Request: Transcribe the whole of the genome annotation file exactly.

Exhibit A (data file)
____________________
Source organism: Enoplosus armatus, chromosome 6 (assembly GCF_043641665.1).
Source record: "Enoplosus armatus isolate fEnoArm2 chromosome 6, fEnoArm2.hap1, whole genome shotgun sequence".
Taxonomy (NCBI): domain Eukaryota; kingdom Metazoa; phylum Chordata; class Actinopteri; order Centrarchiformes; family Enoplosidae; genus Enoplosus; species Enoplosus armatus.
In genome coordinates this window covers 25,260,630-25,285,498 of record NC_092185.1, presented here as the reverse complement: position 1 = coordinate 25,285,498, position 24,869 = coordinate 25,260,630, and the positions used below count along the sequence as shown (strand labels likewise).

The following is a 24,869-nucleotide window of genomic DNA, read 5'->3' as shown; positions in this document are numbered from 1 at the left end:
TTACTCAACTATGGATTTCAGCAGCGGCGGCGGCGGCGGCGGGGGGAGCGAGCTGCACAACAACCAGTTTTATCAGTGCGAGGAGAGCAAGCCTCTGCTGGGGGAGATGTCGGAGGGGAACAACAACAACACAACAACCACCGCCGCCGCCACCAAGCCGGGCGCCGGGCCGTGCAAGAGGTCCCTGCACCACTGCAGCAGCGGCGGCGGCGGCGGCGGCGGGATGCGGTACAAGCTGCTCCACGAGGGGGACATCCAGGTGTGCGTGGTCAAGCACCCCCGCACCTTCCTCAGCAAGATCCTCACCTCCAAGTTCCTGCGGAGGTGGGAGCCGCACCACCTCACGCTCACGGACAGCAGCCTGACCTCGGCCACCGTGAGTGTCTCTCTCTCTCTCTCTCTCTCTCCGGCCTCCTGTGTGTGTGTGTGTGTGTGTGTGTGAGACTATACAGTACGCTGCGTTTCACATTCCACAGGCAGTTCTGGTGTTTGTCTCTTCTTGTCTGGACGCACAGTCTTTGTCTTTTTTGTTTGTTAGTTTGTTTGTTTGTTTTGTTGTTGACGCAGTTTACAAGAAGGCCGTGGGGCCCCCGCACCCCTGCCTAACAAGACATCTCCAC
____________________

Source organism: Enoplosus armatus, chromosome 6 (assembly GCF_043641665.1).
Source record: "Enoplosus armatus isolate fEnoArm2 chromosome 6, fEnoArm2.hap1, whole genome shotgun sequence".
Taxonomy (NCBI): domain Eukaryota; kingdom Metazoa; phylum Chordata; class Actinopteri; order Centrarchiformes; family Enoplosidae; genus Enoplosus; species Enoplosus armatus.
In genome coordinates this window covers 25,260,630-25,285,498 of record NC_092185.1, presented here as the reverse complement: position 1 = coordinate 25,285,498, position 24,869 = coordinate 25,260,630, and the positions used below count along the sequence as shown (strand labels likewise).

The following is a 24,869-nucleotide window of genomic DNA, read 5'->3' as shown; positions in this document are numbered from 1 at the left end:
TTACTCAACTATGGATTTCAGCAGCGGCGGCGGCGGCGGCGGGGGGAGCGAGCTGCACAACAACCAGTTTTATCAGTGCGAGGAGAGCAAGCCTCTGCTGGGGGAGATGTCGGAGGGGAACAACAACAACACAACAACCACCGCCGCCGCCACCAAGCCGGGCGCCGGGCCGTGCAAGAGGTCCCTGCACCACTGCAGCAGCGGCGGCGGCGGCGGCGGCGGGATGCGGTACAAGCTGCTCCACGAGGGGGACATCCAGGTGTGCGTGGTCAAGCACCCCCGCACCTTCCTCAGCAAGATCCTCACCTCCAAGTTCCTGCGGAGGTGGGAGCCGCACCACCTCACGCTCACGGACAGCAGCCTGACCTCGGCCACCGTGAGTGTCTCTCTCTCTCTCTCTCTCTCTCCGGCCTCCTGTGTGTGTGTGTGTGTGTGTGTGTGAGACTATACAGTACGCTGCGTTTCACATTCCACAGGCAGTTCTGGTGTTTGTCTCTTCTTGTCTGGACGCACAGTCTTTGTCTTTTTTGTTTGTTAGTTTGTTTGTTTGTTTTGTTGTTGACGCAGTTTACAAGAAGGCCGTGGGGCCCCCGCACCCCTGCCTAACAAGACATCTCCAC